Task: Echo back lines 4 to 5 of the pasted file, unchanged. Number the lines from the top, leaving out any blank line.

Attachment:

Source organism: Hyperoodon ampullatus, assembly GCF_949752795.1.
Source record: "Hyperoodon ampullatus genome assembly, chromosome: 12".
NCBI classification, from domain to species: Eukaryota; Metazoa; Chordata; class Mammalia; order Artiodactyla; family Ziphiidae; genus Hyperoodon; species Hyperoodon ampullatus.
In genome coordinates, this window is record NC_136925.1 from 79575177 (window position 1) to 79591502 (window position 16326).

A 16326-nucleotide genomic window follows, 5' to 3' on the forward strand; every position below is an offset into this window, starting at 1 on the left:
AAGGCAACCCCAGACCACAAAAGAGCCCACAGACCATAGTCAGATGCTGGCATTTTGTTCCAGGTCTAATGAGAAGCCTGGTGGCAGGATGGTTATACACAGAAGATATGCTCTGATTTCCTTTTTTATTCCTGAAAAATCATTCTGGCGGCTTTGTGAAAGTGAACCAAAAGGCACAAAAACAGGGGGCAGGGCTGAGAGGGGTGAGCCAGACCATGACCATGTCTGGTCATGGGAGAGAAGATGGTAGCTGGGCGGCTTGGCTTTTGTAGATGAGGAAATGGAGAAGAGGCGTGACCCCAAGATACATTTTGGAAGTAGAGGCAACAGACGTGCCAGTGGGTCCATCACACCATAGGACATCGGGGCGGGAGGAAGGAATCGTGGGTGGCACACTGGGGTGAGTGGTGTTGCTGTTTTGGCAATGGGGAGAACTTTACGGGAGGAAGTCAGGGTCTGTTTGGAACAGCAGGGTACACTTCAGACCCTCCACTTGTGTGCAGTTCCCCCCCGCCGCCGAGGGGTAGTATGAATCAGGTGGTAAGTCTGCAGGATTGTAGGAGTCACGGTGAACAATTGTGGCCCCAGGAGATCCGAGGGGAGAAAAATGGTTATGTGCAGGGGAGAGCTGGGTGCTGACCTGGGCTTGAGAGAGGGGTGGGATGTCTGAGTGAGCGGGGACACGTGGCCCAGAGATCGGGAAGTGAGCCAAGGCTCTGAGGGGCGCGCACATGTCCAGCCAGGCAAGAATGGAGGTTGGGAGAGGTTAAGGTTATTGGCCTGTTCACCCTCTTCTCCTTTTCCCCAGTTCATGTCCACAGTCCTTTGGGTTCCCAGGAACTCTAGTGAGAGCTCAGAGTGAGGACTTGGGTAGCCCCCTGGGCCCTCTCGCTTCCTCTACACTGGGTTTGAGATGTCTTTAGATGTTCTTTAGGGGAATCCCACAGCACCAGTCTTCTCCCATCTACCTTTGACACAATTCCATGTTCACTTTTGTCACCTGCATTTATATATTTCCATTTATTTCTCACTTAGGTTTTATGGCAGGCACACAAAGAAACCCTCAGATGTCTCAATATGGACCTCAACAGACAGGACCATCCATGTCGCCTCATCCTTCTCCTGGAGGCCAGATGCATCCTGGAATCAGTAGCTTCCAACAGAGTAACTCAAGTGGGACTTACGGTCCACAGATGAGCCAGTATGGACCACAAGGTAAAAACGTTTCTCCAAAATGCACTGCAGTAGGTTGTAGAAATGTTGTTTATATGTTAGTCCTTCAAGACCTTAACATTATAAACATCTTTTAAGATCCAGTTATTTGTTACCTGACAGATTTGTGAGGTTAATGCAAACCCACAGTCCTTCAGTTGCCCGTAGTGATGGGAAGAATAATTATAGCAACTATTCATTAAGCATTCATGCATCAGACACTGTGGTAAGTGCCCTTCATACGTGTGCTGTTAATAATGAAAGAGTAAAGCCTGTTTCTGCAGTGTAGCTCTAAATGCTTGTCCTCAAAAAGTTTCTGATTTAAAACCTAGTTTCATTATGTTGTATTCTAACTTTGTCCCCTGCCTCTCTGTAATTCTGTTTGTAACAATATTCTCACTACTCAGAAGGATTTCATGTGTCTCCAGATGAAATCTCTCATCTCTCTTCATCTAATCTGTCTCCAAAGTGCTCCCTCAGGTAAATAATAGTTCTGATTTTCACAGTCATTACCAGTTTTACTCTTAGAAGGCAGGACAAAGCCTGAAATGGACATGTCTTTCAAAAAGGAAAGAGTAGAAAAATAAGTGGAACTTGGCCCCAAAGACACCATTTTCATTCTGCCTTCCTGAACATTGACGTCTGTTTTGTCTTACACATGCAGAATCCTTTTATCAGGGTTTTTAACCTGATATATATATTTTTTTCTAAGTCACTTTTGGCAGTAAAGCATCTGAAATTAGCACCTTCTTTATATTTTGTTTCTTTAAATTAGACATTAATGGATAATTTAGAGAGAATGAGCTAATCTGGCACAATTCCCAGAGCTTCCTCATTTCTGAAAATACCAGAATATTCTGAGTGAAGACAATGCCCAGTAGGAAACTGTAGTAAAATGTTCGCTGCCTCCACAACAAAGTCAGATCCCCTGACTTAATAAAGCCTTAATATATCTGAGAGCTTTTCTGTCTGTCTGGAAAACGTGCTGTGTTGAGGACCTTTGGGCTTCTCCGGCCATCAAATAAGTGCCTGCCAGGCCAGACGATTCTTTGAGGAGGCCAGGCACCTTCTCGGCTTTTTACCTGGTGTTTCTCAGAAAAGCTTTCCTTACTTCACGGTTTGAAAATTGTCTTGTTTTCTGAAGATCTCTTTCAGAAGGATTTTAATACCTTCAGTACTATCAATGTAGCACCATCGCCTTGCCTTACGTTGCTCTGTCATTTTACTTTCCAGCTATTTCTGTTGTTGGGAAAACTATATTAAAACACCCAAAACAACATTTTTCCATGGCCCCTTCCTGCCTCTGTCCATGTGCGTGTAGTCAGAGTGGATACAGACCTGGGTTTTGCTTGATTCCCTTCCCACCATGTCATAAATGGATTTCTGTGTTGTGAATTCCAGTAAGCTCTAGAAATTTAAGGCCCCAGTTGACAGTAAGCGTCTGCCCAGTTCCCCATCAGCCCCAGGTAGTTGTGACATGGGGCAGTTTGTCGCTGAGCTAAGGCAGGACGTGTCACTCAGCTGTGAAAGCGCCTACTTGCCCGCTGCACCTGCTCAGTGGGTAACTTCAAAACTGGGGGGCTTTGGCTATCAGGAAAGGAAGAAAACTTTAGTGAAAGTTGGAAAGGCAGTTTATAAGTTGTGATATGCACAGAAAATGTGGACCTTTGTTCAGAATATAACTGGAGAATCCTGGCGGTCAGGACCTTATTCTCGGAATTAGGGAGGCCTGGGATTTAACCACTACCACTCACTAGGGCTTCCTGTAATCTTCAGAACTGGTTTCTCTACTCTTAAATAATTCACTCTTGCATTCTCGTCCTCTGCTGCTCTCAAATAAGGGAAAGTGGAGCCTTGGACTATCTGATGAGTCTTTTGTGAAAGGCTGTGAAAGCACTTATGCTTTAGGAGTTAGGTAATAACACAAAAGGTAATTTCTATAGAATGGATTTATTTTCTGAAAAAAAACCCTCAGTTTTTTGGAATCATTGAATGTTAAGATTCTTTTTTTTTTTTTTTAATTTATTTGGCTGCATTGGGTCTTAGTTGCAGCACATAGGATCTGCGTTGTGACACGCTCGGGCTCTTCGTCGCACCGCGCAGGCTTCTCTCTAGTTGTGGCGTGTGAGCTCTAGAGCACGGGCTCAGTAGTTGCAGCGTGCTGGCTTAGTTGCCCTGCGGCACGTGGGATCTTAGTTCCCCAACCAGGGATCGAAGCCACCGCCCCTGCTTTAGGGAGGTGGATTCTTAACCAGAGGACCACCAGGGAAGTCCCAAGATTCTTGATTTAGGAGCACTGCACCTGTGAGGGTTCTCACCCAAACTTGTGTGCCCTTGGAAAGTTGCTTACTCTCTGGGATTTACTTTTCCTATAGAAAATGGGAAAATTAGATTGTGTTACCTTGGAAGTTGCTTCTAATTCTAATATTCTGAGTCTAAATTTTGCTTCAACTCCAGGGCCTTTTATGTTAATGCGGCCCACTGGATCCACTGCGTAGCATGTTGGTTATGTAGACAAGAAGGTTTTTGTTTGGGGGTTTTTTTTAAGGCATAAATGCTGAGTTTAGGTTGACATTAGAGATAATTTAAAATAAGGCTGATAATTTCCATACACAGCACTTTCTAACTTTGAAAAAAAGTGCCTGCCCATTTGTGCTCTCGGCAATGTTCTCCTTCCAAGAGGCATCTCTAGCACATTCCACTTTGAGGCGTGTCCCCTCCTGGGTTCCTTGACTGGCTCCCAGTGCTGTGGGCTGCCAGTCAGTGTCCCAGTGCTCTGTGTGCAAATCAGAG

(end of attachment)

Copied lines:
In genome coordinates, this window is record NC_136925.1 from 79575177 (window position 1) to 79591502 (window position 16326).

A 16326-nucleotide genomic window follows, 5' to 3' on the forward strand; every position below is an offset into this window, starting at 1 on the left: